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An international contrast of rates of placental abruption: an age-period-cohort analysis.

Ananth CV, Keyes KM, Hamilton A, Gissler M, Wu C, Liu S, Luque-Fernandez MA, Skjærven R, Williams MA, Tikkanen M, Cnattingius S - PLoS ONE (2015)

Bottom Line: No birth cohort effects were evident.There is a strong maternal age effect on abruption.These findings suggest considerable variation in abruption frequencies across countries; differences in the distribution of risk factors, especially smoking, may help guide policy to reduce abruption rates.

View Article: PubMed Central - PubMed

Affiliation: Department of Obstetrics and Gynecology, College of Physicians and Surgeons, Columbia University, New York, New York, United States of America; Department of Epidemiology, Mailman School of Public Health, Columbia University, New York, New York, United States of America.

ABSTRACT

Background: Although rare, placental abruption is implicated in disproportionately high rates of perinatal morbidity and mortality. Understanding geographic and temporal variations may provide insights into possible amenable factors of abruption. We examined abruption frequencies by maternal age, delivery year, and maternal birth cohorts over three decades across seven countries.

Methods: Women that delivered in the US (n = 863,879; 1979-10), Canada (4 provinces, n = 5,407,463; 1982-11), Sweden (n = 3,266,742; 1978-10), Denmark (n = 1,773,895; 1978-08), Norway (n = 1,780,271, 1978-09), Finland (n = 1,411,867; 1987-10), and Spain (n = 6,151,508; 1999-12) were analyzed. Abruption diagnosis was based on ICD coding. Rates were modeled using Poisson regression within the framework of an age-period-cohort analysis, and multi-level models to examine the contribution of smoking in four countries.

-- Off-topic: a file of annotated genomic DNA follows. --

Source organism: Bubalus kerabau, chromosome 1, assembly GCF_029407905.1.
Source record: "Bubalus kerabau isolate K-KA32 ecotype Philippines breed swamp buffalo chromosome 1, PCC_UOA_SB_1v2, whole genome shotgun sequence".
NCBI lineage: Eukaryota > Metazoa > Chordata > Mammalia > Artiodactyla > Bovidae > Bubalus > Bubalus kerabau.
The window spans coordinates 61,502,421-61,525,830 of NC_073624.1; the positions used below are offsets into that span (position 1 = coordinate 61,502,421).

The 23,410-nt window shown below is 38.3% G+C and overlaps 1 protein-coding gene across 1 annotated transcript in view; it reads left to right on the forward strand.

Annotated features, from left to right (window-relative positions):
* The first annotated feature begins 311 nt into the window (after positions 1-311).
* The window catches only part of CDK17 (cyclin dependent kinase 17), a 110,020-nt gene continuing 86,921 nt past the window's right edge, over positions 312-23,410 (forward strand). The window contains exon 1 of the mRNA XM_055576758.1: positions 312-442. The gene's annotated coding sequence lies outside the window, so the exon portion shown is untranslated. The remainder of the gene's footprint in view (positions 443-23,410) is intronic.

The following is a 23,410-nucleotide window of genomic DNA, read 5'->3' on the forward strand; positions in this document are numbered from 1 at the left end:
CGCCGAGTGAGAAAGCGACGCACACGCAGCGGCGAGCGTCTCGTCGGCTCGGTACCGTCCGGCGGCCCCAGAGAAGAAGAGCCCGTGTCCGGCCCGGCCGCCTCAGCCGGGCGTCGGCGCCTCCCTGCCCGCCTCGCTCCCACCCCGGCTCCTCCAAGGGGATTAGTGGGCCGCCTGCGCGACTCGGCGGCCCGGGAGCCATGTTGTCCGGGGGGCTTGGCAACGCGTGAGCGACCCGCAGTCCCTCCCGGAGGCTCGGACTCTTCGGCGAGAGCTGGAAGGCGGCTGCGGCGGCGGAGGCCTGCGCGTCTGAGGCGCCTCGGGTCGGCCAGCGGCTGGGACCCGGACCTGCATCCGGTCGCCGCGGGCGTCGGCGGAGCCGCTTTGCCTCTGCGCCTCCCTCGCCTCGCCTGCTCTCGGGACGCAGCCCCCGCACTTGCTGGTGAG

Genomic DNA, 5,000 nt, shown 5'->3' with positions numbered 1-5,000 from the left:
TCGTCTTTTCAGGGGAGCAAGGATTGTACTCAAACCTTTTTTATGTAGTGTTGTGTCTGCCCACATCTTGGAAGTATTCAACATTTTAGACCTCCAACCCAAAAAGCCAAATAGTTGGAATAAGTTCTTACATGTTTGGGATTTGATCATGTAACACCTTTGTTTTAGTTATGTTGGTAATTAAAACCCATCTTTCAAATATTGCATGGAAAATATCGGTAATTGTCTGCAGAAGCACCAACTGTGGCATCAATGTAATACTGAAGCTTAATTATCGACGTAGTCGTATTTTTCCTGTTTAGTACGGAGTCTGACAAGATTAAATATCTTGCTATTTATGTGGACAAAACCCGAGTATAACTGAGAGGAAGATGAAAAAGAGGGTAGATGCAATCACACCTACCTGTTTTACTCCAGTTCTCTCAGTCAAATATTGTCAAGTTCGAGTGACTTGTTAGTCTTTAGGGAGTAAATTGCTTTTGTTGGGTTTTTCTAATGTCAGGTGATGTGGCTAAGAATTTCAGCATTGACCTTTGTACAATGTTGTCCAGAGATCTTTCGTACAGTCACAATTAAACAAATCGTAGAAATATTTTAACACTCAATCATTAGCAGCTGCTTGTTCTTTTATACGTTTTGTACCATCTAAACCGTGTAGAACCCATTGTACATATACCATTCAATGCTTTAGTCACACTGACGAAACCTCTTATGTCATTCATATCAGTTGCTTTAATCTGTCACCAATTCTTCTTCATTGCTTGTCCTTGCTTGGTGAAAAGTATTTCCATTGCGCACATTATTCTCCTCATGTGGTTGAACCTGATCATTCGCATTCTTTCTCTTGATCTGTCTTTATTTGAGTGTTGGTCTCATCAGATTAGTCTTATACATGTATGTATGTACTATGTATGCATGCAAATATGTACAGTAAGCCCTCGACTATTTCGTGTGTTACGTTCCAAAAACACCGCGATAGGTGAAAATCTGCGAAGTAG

Results: Abruption rates varied across the seven countries (3-10 per 1000), Maternal age showed a consistent J-shaped pattern with increased rates at the extremes of the age distribution. In comparison to births in 2000, births after 2000 in European countries had lower abruption rates; in the US there was an increase in rate up to 2000 and a plateau thereafter. No birth cohort effects were evident. Changes in smoking prevalence partially explained the period effect in the US (P = 0.01) and Sweden (P<0.01).

Conclusions: There is a strong maternal age effect on abruption. While the abruption rate has plateaued since 2000 in the US, all other countries show declining rates. These findings suggest considerable variation in abruption frequencies across countries; differences in the distribution of risk factors, especially smoking, may help guide policy to reduce abruption rates.

No MeSH data available.


Related in: MedlinePlus

Age-period-cohort effects of placental abruption in the United States, Canada, Sweden, Norway, Denmark, Finland, and Spain.Abruption rates (per 1000) based on maternal age are shown on the left axis, and the rate ratio with 95% confidence interval for placental abruption in relation to maternal birth cohort (year 1975 as the reference) and period (year 2000 as the reference) are shown on the right axis.
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pone.0125246.g003: Age-period-cohort effects of placental abruption in the United States, Canada, Sweden, Norway, Denmark, Finland, and Spain.Abruption rates (per 1000) based on maternal age are shown on the left axis, and the rate ratio with 95% confidence interval for placental abruption in relation to maternal birth cohort (year 1975 as the reference) and period (year 2000 as the reference) are shown on the right axis.

Mentions: Fig 3 shows the estimates of age, period, and cohort effects on abruption. The age-specific rates are plotted on the left axis, and period and cohort estimates are plotted on the rate ratio scale (right axis), with 2000 as the reference group for period and 1975 as the reference for birth cohort.